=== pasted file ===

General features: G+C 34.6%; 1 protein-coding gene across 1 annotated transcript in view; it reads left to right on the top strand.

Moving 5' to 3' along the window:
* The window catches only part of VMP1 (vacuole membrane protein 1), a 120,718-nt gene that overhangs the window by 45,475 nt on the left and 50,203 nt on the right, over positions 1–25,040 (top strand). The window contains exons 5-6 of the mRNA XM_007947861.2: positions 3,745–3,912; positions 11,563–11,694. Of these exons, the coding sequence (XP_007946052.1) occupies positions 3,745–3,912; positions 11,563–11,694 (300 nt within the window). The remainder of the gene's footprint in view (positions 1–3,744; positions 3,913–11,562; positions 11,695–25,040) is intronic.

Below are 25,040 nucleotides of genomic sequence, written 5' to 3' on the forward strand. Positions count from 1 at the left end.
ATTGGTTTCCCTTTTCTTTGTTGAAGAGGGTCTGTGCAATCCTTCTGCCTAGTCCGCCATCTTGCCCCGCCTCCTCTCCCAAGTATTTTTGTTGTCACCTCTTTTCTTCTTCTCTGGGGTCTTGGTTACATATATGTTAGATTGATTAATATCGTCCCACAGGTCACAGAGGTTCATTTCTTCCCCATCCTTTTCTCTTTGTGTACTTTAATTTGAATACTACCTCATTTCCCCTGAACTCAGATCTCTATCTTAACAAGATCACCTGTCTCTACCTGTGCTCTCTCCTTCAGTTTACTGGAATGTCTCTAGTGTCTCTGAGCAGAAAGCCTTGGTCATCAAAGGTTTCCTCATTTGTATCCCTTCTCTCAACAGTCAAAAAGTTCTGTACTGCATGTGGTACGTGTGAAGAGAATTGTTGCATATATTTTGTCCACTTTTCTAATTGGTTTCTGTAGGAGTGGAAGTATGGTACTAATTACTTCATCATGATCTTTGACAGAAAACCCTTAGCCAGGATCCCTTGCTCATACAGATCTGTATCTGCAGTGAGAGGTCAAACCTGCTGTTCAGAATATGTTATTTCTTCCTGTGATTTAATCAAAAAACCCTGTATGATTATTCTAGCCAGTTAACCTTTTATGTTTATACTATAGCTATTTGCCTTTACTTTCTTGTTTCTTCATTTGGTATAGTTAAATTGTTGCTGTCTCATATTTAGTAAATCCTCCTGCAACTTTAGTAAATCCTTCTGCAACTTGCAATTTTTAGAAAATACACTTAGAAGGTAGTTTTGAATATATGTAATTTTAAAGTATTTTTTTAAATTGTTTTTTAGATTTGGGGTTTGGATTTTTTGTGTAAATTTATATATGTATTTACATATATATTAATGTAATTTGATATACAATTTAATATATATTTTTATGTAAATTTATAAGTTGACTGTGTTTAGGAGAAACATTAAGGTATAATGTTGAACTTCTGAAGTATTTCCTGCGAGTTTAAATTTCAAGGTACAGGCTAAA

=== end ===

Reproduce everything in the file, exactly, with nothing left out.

General features: G+C 34.6%; 1 protein-coding gene across 1 annotated transcript in view; it reads left to right on the top strand.

Moving 5' to 3' along the window:
* The window catches only part of VMP1 (vacuole membrane protein 1), a 120,718-nt gene that overhangs the window by 45,475 nt on the left and 50,203 nt on the right, over positions 1–25,040 (top strand). The window contains exons 5-6 of the mRNA XM_007947861.2: positions 3,745–3,912; positions 11,563–11,694. Of these exons, the coding sequence (XP_007946052.1) occupies positions 3,745–3,912; positions 11,563–11,694 (300 nt within the window). The remainder of the gene's footprint in view (positions 1–3,744; positions 3,913–11,562; positions 11,695–25,040) is intronic.

Below are 25,040 nucleotides of genomic sequence, written 5' to 3' on the forward strand. Positions count from 1 at the left end.
ATTGGTTTCCCTTTTCTTTGTTGAAGAGGGTCTGTGCAATCCTTCTGCCTAGTCCGCCATCTTGCCCCGCCTCCTCTCCCAAGTATTTTTGTTGTCACCTCTTTTCTTCTTCTCTGGGGTCTTGGTTACATATATGTTAGATTGATTAATATCGTCCCACAGGTCACAGAGGTTCATTTCTTCCCCATCCTTTTCTCTTTGTGTACTTTAATTTGAATACTACCTCATTTCCCCTGAACTCAGATCTCTATCTTAACAAGATCACCTGTCTCTACCTGTGCTCTCTCCTTCAGTTTACTGGAATGTCTCTAGTGTCTCTGAGCAGAAAGCCTTGGTCATCAAAGGTTTCCTCATTTGTATCCCTTCTCTCAACAGTCAAAAAGTTCTGTACTGCATGTGGTACGTGTGAAGAGAATTGTTGCATATATTTTGTCCACTTTTCTAATTGGTTTCTGTAGGAGTGGAAGTATGGTACTAATTACTTCATCATGATCTTTGACAGAAAACCCTTAGCCAGGATCCCTTGCTCATACAGATCTGTATCTGCAGTGAGAGGTCAAACCTGCTGTTCAGAATATGTTATTTCTTCCTGTGATTTAATCAAAAAACCCTGTATGATTATTCTAGCCAGTTAACCTTTTATGTTTATACTATAGCTATTTGCCTTTACTTTCTTGTTTCTTCATTTGGTATAGTTAAATTGTTGCTGTCTCATATTTAGTAAATCCTCCTGCAACTTTAGTAAATCCTTCTGCAACTTGCAATTTTTAGAAAATACACTTAGAAGGTAGTTTTGAATATATGTAATTTTAAAGTATTTTTTTAAATTGTTTTTTAGATTTGGGGTTTGGATTTTTTGTGTAAATTTATATATGTATTTACATATATATTAATGTAATTTGATATACAATTTAATATATATTTTTATGTAAATTTATAAGTTGACTGTGTTTAGGAGAAACATTAAGGTATAATGTTGAACTTCTGAAGTATTTCCTGCGAGTTTAAATTTCAAGGTACAGGCTAAA